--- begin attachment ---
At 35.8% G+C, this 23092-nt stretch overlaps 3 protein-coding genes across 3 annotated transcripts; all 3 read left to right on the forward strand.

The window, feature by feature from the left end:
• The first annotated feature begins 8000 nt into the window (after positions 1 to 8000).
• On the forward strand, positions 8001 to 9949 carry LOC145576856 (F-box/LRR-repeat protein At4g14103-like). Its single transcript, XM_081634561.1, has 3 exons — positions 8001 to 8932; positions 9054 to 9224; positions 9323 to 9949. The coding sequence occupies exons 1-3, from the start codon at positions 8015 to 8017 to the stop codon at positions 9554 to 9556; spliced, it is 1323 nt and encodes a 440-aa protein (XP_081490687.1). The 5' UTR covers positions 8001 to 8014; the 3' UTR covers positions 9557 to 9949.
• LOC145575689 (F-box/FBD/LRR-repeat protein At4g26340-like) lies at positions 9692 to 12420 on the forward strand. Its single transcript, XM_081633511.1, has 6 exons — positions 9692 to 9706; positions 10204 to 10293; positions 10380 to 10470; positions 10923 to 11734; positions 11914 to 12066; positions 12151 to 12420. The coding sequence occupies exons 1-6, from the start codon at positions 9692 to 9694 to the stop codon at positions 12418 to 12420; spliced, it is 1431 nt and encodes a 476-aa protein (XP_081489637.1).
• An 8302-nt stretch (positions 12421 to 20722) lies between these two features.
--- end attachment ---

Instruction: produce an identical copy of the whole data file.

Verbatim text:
At 35.8% G+C, this 23092-nt stretch overlaps 3 protein-coding genes across 3 annotated transcripts; all 3 read left to right on the forward strand.

The window, feature by feature from the left end:
• The first annotated feature begins 8000 nt into the window (after positions 1 to 8000).
• On the forward strand, positions 8001 to 9949 carry LOC145576856 (F-box/LRR-repeat protein At4g14103-like). Its single transcript, XM_081634561.1, has 3 exons — positions 8001 to 8932; positions 9054 to 9224; positions 9323 to 9949. The coding sequence occupies exons 1-3, from the start codon at positions 8015 to 8017 to the stop codon at positions 9554 to 9556; spliced, it is 1323 nt and encodes a 440-aa protein (XP_081490687.1). The 5' UTR covers positions 8001 to 8014; the 3' UTR covers positions 9557 to 9949.
• LOC145575689 (F-box/FBD/LRR-repeat protein At4g26340-like) lies at positions 9692 to 12420 on the forward strand. Its single transcript, XM_081633511.1, has 6 exons — positions 9692 to 9706; positions 10204 to 10293; positions 10380 to 10470; positions 10923 to 11734; positions 11914 to 12066; positions 12151 to 12420. The coding sequence occupies exons 1-6, from the start codon at positions 9692 to 9694 to the stop codon at positions 12418 to 12420; spliced, it is 1431 nt and encodes a 476-aa protein (XP_081489637.1).
• An 8302-nt stretch (positions 12421 to 20722) lies between these two features.